Seligman never rode in the same elevated train.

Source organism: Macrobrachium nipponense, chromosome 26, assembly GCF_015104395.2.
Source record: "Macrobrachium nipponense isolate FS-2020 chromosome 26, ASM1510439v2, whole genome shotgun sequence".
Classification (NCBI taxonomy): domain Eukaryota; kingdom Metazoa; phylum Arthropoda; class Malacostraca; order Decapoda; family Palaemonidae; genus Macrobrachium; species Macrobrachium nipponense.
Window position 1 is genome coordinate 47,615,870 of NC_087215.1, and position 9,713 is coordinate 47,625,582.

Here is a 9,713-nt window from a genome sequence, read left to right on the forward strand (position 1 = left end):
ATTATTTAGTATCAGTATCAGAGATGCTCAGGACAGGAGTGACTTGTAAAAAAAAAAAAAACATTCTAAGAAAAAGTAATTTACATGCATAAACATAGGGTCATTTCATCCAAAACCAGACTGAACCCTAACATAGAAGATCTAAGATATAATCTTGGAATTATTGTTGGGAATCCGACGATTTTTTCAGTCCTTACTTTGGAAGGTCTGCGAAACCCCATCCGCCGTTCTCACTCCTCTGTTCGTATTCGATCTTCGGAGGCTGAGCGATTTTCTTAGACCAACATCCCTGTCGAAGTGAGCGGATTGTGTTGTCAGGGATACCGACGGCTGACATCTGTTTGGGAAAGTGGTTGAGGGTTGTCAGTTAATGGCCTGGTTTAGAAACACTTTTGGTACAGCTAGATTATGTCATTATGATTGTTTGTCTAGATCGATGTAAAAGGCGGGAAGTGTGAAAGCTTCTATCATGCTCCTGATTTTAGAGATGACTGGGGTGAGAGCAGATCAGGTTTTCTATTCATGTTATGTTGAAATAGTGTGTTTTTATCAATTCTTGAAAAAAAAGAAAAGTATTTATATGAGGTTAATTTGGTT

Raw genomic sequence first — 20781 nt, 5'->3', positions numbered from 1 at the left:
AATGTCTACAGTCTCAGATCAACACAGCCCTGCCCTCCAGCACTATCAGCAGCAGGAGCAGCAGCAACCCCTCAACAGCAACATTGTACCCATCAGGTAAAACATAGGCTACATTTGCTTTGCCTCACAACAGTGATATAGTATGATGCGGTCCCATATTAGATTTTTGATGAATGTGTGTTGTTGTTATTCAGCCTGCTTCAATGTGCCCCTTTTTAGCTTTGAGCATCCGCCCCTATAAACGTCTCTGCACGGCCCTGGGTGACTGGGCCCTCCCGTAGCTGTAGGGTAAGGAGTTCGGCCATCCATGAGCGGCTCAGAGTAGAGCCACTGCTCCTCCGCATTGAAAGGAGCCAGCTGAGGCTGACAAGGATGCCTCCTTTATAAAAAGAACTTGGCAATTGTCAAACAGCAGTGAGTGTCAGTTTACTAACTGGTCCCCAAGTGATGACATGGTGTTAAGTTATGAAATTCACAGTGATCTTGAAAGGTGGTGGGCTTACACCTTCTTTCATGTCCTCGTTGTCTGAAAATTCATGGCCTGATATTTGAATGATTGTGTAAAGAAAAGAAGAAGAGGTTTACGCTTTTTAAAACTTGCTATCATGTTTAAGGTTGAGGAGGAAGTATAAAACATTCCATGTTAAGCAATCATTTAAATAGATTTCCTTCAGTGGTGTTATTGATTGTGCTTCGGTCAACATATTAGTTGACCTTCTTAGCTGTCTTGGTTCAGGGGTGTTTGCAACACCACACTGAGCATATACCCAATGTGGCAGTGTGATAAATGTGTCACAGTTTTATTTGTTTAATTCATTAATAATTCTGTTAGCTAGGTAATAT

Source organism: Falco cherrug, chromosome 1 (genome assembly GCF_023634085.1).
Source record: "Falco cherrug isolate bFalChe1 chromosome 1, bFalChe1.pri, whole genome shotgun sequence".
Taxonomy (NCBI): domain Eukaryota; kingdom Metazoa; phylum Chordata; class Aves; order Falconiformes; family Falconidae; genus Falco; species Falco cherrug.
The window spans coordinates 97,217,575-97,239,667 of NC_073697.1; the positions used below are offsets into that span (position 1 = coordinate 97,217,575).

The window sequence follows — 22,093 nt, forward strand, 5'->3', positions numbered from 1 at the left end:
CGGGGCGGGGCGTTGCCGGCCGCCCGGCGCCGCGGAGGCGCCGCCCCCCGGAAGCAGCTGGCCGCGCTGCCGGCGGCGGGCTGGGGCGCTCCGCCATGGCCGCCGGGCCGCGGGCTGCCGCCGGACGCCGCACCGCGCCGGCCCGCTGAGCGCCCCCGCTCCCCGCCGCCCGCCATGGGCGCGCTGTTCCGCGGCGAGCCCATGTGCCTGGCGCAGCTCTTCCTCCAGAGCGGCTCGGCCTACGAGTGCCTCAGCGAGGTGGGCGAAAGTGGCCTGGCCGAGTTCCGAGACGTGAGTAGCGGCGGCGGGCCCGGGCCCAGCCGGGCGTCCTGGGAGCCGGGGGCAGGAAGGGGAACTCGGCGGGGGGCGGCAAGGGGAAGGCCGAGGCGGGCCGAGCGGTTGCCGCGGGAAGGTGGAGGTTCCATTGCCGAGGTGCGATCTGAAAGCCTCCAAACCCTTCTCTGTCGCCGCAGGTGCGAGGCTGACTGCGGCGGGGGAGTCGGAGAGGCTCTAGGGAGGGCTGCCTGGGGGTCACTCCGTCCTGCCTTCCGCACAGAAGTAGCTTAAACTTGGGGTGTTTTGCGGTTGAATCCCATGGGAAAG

' Senator-elect William A, Clark, "of Montana, 80 times a -'millionaire, is withal» prudent man. This character istie ojf the money king, who is building a nineteenth century palacein Fifth avenue, Mew York, is illustrated in the method he adopts of crossing the'At- lantic with his family*, , - For ihe^rotectlon of his princely fortune and th'e prevention of. legal entanglements, to insure the succession properly to his millions, and to guard against the possible loss by shipwreck of more than one member of his; family, the senator decided that only one Clark should cross on the, same vessel. Four members of the family of the Montana man have set sail for Europe wtthin the month. Every one traveled on a different ship. This avoidance of the risk of an entire family perishing at the same time is also said to be ob- ser-ved by the Rothschilds, while the late Jesse Seligman and his" brother, the.bankers of New York city, never rode' together on the same, elevated